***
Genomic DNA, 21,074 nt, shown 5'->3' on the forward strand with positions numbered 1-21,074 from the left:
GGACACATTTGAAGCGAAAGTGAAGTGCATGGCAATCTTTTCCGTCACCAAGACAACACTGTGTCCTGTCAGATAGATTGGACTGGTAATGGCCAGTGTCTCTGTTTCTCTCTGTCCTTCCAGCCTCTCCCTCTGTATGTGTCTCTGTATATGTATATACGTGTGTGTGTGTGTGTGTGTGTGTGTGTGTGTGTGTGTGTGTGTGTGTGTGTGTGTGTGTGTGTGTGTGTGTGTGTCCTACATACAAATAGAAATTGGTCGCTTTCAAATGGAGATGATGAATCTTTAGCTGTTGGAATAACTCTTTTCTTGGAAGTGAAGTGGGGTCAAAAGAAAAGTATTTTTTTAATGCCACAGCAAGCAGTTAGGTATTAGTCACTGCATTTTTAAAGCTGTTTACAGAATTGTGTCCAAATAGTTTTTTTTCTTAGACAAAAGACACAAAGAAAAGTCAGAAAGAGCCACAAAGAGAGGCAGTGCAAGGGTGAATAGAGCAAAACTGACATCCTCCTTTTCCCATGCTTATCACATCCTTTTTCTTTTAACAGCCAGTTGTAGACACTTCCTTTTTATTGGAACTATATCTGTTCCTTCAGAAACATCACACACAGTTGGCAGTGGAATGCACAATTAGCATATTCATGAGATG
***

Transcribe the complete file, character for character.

Genomic DNA, 21,074 nt, shown 5'->3' on the forward strand with positions numbered 1-21,074 from the left:
GGACACATTTGAAGCGAAAGTGAAGTGCATGGCAATCTTTTCCGTCACCAAGACAACACTGTGTCCTGTCAGATAGATTGGACTGGTAATGGCCAGTGTCTCTGTTTCTCTCTGTCCTTCCAGCCTCTCCCTCTGTATGTGTCTCTGTATATGTATATACGTGTGTGTGTGTGTGTGTGTGTGTGTGTGTGTGTGTGTGTGTGTGTGTGTGTGTGTGTGTGTGTGTGTGTGTGTGTCCTACATACAAATAGAAATTGGTCGCTTTCAAATGGAGATGATGAATCTTTAGCTGTTGGAATAACTCTTTTCTTGGAAGTGAAGTGGGGTCAAAAGAAAAGTATTTTTTTAATGCCACAGCAAGCAGTTAGGTATTAGTCACTGCATTTTTAAAGCTGTTTACAGAATTGTGTCCAAATAGTTTTTTTTCTTAGACAAAAGACACAAAGAAAAGTCAGAAAGAGCCACAAAGAGAGGCAGTGCAAGGGTGAATAGAGCAAAACTGACATCCTCCTTTTCCCATGCTTATCACATCCTTTTTCTTTTAACAGCCAGTTGTAGACACTTCCTTTTTATTGGAACTATATCTGTTCCTTCAGAAACATCACACACAGTTGGCAGTGGAATGCACAATTAGCATATTCATGAGATG